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NEW YORK, NY - DECEMBER 23: Benoit Pouliot #67 of the New York Rangers checks David Clarkson #71 of the Toronto Maple Leafs during the first period at Madison Square Garden on December 23, 2013 in New York City. (Photo by Bruce Bennett/Getty Images)
It’s not time to sound the alarm, but the sense of urgency is heightened across Toronto.
The Leafs are still firmly in a playoff spot and, other than Detroit (who has three games in hand on the Leafs, but are also missing Zetterberg and, for the moment, Datsyuk), the 4+ point gap the Leafs have on everyone else is a much tougher hill to climb than it looks because of the “three point era” in the NHL. It’s extremely tough to make up ground at this stage of the season in this day and age.
The Maple Leafs and the Red Wings both decided to save their best for the regular season and ice watered down rosters for the last game of the pre-season. Beyond that, I will spare you a lengthy introduction and jump right to the game:
This might have been as close as the Leafs will get to a playoff game this year, but even having that playoff atmosphere in the air, that compete level on the ice and a great crowd at the Joe made this game worth watching. Continue.
Photo Credit: The Star
Tonight, the Leafs face a strong Detroit team, one that is expected to make a deep postseason run. However, if there was ever a time to exploit their goaltending woes and the injury bug thatâ€™s been very unkind to the Wings lately, itâ€™s now.
This will once again be a one and done meeting and both teams will look to make the most if it. No question that the Leafs need the 2 points more, but this Detroit team will look to show some early character and team spirit prior to the start of the playoffs.
Here are tonight’s lines courtesy of Pension Plan Puppets:
Versteeg – BozakÂ - Kessel
MacArthur – GrabovskiÂ - Kulemin
Sjostrom – BrentÂ - Armstrong
Orr – Zigomanis – Brown
Beauchemin – Phaneuf
Kaberle – Komisarek
Gunnarsson – Schenn
Jeff Finger returns to the line-up tonight in Detroit in what many will suggest is his Maple Leafs swan song/final pit stop en route to the Marlies. Burke is saying the right things about Finger’s right to a “fair look” and the importance of respecting players acquired via free agency as it relates to organizational reputation. But the realities are this: the Leafs are sitting with both Brett Lebda and Finger on the outside of their top six, over the cap by around $300k and uncomfortably close even with Lashoff and his $550k assigned to the Marlies. And that’s assuming Nazem Kadri and his $1.7 million cap hit will not be a part of the roster come opening night. If it’s important to show respect to signed free agents, surely Lebda won’t be Marlie-bound after his first training camp as a Leaf. Simply, something has to give, and the $3.5 million Finger, a Leaf of two seasons now, seems the obvious candidate for demotion.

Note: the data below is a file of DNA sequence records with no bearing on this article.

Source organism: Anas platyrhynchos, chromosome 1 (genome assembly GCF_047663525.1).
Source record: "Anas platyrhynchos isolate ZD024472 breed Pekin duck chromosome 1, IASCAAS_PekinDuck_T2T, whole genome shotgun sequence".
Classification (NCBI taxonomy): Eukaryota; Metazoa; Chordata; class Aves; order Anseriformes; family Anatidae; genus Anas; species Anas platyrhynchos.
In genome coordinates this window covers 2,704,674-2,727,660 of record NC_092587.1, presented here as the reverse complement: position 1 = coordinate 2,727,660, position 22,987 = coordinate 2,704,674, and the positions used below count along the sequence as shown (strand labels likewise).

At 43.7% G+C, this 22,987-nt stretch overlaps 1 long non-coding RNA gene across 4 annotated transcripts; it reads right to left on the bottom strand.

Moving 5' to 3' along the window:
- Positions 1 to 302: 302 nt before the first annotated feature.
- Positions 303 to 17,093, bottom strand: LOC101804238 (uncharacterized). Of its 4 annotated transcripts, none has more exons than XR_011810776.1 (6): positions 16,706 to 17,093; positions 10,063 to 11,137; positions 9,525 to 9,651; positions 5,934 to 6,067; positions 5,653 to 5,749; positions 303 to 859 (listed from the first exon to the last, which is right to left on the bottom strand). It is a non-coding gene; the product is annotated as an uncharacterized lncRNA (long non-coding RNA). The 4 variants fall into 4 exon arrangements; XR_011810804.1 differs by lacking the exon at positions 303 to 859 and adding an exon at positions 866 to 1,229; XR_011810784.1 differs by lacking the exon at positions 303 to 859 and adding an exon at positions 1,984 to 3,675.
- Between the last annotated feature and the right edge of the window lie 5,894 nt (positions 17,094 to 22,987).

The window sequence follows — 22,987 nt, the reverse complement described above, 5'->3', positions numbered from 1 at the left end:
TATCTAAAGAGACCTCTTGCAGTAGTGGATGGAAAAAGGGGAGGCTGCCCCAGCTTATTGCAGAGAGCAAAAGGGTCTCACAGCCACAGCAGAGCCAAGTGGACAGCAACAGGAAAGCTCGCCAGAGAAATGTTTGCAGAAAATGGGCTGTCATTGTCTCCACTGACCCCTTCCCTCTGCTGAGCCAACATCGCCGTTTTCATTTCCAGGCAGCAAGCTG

Perhaps the best part about Nazem Kadri’s two-goal, three-point performance last night against the Ottawa Senators is that he can start the season with the Toronto Marlies with his head held high. Certainly, Leafs fans, management and Kadri alike will hope he can relay last night’s performance on the wing into another strong showing against Detroit on Friday and make a case for a place in the big Leafs’ top six for the October 7th date with the Habs. But should Kadri’s play return to the form he exhibited in previous preseason showings – by no means terrible, but not as impressive as it will take – he can take solace and confidence in last night’s achievements and start off on the right foot at the Ricoh.
The Leafs head to the capital tonight to take on their bitter provincial rivals, the Ottawa Senators, for the third time in seven preseason games.
Tonight’s game figures to be the last chance for players on the bubble, including highly-touted Nazem Kadri, to make a lasting impression. When asked about these players, head coach Ron Wilson was emphatic: